The symbolism of fire as a purifying medium can also be seen in the alchemical sketches. In one of them by a seventeenth century alchemist, we see a dead king being eaten by a wolf, and in the background we notice a big fire from which the king emerges unhurt while the wolf burns in the flames. This symbolically interpreted expresses the fact that lower tendencies (here represented by the wolf) are purged and hence his consciousness is ultimately sublimated.

A cosmos of silver, a cosmos of gold

The principle of polarity occupies an important place in both the sciences of yoga and alchemy as also in many other traditions. In other words they are androgynous in nature. In yoga besides Shiva-Shakti (consciousness-energy), we have the ida-pingala nadis which are lunar and solar respectively. The name hatha yoga is a combination of 'ha' meaning the sun and 'tha' meaning the moon and the corresponding terrestrial metals, namely gold and silver, upon which they exert influence. The alchemical androgynous consciousness, much like yoga, is indicative of the principles of the active-dynamic male and the passive-magnetic female. From their union occurs a sacred marriage or the union of the opposites (coincidentia oppositorum). This is known as conjunction in alchemy and could be confidently referred to as 'yoga' from the Sanskrit 'yug' meaning union or yoking.

Both the sciences aim at resolving the splits in the human personality and at restoring holisticity (which is believed to have prevailed at the Golden age or Satya yuga, and in the biblical pre-fall state). Their final goal is to render personality 'indivisible' or whole. Hence the individual is no more a 'divided self but an integrated being (from latin 'integer' meaning complete or whole). This holisticity is achieved through the transformative techniques constituting the sadhana of these sciences.

Crucible of universal tradition

Alchemists always remained acutely conscious of and constantly prayerful to the Divine. This is seen by their statements such as 'if God wishes' (Deo concedente) and also by their kneeling postures, in various alchemical drawings. In all accounts alchemy was never considered to have been a human creation but as a divinely inspired science much like yoga, which was said to have been revealed by Lord Shiva himself. The spiritual nature becomes clear from the fact that alchemical ideas are found in China within the Taoist literature, in Egypt in close connection with the Jewish Kabbalah, and the Greek Mystery traditions.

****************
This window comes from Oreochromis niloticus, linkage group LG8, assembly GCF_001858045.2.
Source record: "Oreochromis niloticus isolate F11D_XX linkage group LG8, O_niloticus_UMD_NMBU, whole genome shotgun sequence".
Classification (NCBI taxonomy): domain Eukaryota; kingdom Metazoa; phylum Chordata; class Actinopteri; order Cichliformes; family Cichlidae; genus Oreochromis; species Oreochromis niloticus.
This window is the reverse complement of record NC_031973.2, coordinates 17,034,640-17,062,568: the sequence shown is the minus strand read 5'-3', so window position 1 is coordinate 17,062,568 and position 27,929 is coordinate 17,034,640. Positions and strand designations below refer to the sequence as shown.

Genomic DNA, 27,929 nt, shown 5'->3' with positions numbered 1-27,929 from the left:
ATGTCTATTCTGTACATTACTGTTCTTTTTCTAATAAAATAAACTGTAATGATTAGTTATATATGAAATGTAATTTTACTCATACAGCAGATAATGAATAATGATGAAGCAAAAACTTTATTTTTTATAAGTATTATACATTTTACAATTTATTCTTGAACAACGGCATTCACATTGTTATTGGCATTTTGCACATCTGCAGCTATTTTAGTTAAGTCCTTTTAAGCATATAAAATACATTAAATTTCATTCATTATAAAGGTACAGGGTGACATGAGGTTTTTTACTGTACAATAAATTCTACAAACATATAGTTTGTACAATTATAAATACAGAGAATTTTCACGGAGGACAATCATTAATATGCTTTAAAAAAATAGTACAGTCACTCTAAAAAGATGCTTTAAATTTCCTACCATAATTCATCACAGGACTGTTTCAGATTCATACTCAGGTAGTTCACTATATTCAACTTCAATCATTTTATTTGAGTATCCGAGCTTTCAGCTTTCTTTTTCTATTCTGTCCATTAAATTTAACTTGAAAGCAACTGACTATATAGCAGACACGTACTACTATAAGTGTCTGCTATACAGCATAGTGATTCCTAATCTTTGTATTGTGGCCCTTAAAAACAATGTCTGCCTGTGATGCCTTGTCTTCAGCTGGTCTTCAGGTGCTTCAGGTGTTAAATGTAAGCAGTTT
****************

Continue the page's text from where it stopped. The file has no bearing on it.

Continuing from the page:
The history of alchemy reveals the existence of secret societies, the entry to which was barred to the uninitiated. In order to qualify as a member, the neophyte was examined carefully and made to go through rigorous tests, after which a ceremony was conducted wherein the secrets of the art were transmitted to him. The reason for this selectivity was that only the competent (adhikari) should get access to this carefully guarded tradition, lest it were adversely affected and its techniques misused. Hence alchemy was a secret as well as a sacred science and not a venture merely aimed at making gold out of base metals and minting money, as it were.

In general alchemists did remain detached much like the yogis. And we need to add that reference here is to 'true alchemists' for there were many false ones, who, like bogus yogis, brought a bad reputation to the systems. It seems, much like magic or even tantra, that there existed two forms of alchemy, black and white. The so-called white alchemy was the painstaking result of those men who were seers with 'great insight into the human soul, and were also first rate scientists who did not ignore experimentation at the cost of speculation. Along with their theoretical expositions one comes across systematic methods for application. It is here that both alchemy and yoga could be said to be systems of Applied spirituality'.